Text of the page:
‘Mad’ Mike Hoare: Mercenary and inspiration for The Wild Geese

He gained notoriety for his role in quelling an uprising in Congo but was later jailed after a failed coup attempt in the Seychelles

Marcus Williamson
Saturday 22 February 2020 17:32 GMT
Hoare’s commando unit helped drive out Simba rebels from Stanleyville
Hoare’s commando unit helped drive out Simba rebels from Stanleyville (Jean Kestergat/PA)

Mike Hoare, known universally by the moniker “Mad Mike”, was the mercenary whose African military adventures were immortalised in the film The Wild Geese. Hoare, who has died age 100, was involved in two dramatic armed campaigns, one which brought him fame and the other which led him to jail.

Thomas Michael Hoare was born in 1919 in Calcutta (now Kolkata) to Irish-born Aileen and Thomas Hoare, a boatman on the Hooghly River. He had been training as an accountant but was pleased to be called up for wartime military service, joining the London Irish Rifles. Moving to the Royal Armoured Corps he was promoted to second lieutenant. He saw action at the Battle of Kohima in India and in Burma (Myanmar).

By the end of the war he had attained the rank of major and on demob emigrated to South Africa, continuing in accountancy.

In 1961 Hoare met Moise Tshombe, president of the State of Katanga, a short-lived breakaway republic from the former Belgian colony Congo-Leopoldville (now Democratic Republic of the Congo). Three years later followers of the late Congolese prime minister Patrice Lumumba rose up in what became known as the Simba Rebellion. Tshombe, now Congolese prime minister, sought help from Hoare in crushing the rebel uprising in Stanleyville (now Kisangani).

Hoare gathered together a group of some 300 former soldiers and untrained chancers, dubbing them the Wild Geese, a nod to the Irish Catholic soldiers who had served in continental Europe in the 17th and 18th centuries.

The Armee Nationale Congolaise (ANC) had fled Stanleyville leaving behind weapons and vehicles. The ensuing slaughter by the Simba shocked even Hoare, who wrote: “The mayor of Stanleyville, Sylvere Bondekwe, a greatly respected and powerful man, was forced to stand naked before a frenzied crowd of Simbas while one of them cut out his liver.” Working with Belgian troops the Wild Geese were eventually successful in driving out the Simba rebels.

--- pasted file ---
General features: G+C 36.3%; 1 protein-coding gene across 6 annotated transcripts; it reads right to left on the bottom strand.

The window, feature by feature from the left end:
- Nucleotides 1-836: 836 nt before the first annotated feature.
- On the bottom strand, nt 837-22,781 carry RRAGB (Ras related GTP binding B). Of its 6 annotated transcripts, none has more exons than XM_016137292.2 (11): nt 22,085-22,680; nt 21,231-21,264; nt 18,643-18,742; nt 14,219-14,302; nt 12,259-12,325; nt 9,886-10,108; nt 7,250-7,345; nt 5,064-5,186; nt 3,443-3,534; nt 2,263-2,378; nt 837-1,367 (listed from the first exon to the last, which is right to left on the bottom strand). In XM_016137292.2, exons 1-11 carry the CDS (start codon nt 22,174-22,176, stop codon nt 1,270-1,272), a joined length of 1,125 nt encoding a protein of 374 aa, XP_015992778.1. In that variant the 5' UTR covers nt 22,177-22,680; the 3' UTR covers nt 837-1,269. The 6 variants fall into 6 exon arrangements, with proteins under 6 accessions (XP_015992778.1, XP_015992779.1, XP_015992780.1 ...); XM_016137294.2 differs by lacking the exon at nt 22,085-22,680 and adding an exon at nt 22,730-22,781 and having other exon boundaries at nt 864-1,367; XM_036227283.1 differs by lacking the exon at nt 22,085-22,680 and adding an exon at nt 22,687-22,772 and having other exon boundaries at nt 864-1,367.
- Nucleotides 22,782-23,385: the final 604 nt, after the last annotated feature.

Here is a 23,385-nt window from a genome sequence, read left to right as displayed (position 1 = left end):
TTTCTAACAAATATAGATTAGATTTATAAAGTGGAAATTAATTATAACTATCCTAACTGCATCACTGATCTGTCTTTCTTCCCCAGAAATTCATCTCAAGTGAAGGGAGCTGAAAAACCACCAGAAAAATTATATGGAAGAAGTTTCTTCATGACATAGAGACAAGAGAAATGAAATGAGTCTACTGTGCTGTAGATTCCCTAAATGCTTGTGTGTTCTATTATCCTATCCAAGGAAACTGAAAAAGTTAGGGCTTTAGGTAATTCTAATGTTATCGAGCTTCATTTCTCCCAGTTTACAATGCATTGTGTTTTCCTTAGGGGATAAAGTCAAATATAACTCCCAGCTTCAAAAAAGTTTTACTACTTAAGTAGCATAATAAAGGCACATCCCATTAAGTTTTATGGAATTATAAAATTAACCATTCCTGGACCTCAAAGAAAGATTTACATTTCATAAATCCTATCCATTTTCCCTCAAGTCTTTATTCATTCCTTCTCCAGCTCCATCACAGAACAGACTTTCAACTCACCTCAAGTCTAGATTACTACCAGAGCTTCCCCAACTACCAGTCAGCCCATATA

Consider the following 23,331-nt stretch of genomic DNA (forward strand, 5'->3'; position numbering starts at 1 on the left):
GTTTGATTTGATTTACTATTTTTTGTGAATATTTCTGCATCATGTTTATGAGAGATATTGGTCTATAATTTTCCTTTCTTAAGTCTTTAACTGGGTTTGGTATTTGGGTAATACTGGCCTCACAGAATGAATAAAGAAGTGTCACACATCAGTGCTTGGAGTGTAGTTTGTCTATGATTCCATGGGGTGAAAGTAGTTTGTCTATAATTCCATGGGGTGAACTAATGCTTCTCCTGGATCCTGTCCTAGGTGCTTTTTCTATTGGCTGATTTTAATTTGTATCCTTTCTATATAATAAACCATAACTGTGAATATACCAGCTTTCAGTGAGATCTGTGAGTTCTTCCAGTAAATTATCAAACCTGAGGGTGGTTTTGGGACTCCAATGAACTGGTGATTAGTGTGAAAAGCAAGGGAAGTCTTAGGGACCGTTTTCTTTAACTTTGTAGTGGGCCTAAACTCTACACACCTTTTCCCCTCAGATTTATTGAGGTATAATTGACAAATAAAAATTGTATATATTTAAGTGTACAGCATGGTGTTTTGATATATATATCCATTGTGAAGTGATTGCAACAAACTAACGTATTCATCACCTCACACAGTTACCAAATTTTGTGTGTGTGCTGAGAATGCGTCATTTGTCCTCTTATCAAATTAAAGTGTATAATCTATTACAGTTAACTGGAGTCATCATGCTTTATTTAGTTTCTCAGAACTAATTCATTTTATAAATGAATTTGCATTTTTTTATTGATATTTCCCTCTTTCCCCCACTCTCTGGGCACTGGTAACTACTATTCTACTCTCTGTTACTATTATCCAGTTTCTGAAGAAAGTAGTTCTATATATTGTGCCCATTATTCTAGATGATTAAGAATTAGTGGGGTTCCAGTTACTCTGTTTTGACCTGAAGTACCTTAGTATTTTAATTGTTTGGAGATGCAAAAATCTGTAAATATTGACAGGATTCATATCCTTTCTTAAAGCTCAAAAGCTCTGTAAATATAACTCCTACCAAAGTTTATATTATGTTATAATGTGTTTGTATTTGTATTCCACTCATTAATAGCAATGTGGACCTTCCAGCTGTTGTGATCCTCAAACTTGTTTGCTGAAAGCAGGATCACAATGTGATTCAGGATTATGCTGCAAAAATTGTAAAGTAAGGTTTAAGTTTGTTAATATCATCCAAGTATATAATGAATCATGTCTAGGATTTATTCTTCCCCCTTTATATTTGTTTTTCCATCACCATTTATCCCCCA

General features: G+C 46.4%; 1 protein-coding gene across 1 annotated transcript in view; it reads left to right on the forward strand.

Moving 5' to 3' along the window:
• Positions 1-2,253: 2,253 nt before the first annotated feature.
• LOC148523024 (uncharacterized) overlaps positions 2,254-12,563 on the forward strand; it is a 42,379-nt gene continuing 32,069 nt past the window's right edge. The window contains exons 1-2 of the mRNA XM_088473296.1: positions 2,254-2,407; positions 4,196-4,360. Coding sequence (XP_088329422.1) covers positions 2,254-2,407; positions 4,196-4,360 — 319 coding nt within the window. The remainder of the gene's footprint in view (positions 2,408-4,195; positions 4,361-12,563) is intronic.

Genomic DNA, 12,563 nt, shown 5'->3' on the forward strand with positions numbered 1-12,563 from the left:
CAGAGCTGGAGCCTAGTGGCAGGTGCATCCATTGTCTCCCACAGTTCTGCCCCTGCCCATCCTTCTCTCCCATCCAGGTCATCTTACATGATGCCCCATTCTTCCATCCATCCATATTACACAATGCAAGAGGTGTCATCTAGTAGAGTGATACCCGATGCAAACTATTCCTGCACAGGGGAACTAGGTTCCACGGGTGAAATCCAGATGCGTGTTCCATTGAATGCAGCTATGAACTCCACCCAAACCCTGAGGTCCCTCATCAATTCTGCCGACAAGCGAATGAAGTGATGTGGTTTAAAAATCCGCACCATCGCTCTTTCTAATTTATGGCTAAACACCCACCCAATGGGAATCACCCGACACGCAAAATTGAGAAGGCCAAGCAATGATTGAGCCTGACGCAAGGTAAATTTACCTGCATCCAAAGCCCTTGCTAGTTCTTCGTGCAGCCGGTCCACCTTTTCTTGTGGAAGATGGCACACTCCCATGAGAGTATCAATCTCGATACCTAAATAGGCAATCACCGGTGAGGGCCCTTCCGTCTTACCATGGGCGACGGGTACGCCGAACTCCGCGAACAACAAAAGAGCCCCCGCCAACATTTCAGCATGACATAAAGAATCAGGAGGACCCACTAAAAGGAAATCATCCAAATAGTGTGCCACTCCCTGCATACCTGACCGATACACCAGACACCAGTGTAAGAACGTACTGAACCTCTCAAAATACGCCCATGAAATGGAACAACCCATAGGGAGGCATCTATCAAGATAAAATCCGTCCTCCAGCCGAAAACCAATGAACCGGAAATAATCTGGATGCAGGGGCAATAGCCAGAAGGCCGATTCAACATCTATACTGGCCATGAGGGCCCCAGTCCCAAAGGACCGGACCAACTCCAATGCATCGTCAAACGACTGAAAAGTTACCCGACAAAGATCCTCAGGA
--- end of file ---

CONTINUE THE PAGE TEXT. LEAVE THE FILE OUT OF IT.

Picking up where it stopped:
Hoare’s mercenaries simultaneously and inadvertently became involved in Operation Dragon Rouge, a two-day rescue campaign which saved more than 1,800 Americans and Europeans and 400 Congolese stranded in the city. Hoare later recalled: “Taking Stanleyville was the greatest achievement of the Wild Geese. There is only so much 300 men can do, but here we were, part of a very big push and clearing the rebels out of Stan was a major victory for our side.”

Hoare was promoted to lieutenant colonel in the Armee Nationale Congolaise and continued to lead his own unit from July 1964 to November 1965. He later wrote: “I had wanted nothing so much as to have 5 Commando [Hoare’s unit] known as an integral part of the ANC, a 5 Commando destined to strike a blow to rid the Congo of the greatest cancer the world has ever known – the creeping, insidious disease of communism.”

Hoare’s exploits in the Congo were adapted as the film The Wild Geese (1978), directed by Andrew V McLaglen. The box-office hit starred Richard Burton as Col Allen Faulkner, modelled on Hoare.

Richard Burton’s colonel in ‘The Wild Geese’ was modelled on Hoare
Richard Burton’s colonel in ‘The Wild Geese’ was modelled on Hoare (Kobal/Rex)

At the age of 63 Hoare had retired to Hilton, KwaZulu-Natal in South Africa and should have hung up his boots and gun for good. But he could not resist the prospect of another adventure.

On 25 November 1981 a group of 54 mercenaries, led by Hoare, arrived in the Seychelles, at the invitation of exiles in South Africa. Their objective was to overthrow France-Albert Rene, who had recently taken over as president.

Disguised as a rugby club on tour, their cover was blown when one of the squad joined the “something to declare” queue by mistake, and an AK-47 rifle was discovered by customs officials in his luggage.

A fierce gun battle followed. Hoare hijacked an Air India Boeing 707 that had come in to refuel and demanded that the group be flown back to Durban. He was sentenced to 10 years in prison for his role in the hijacking but released in 1985 after serving just 33 months in jail, following the grant of a presidential amnesty.

Hoare penned memoirs including The Seychelles Affair (1986) about the failed coup attempt and Congo Mercenary (2008) on his earlier more successful exploits. The Last Days of the Cathars (2013) is a fictionalised account of a Christian sect living in southern France during the Middle Ages, a story that had fascinated Hoare in later life.

Hoare married Elizabeth Stott in 1945 and had three children. He subsequently married Phyllis Sims (died 2009), with whom he had two children. He is survived by his children

Thomas Michael Hoare, mercenary and accountant, born 17 March 1919, died 2 February 2020

Join our commenting forum

Join thought-provoking conversations, follow other Independent readers and see their replies


Thank you for registering

Please refresh the page or navigate to another page on the site to be automatically logged inPlease refresh your browser to be logged in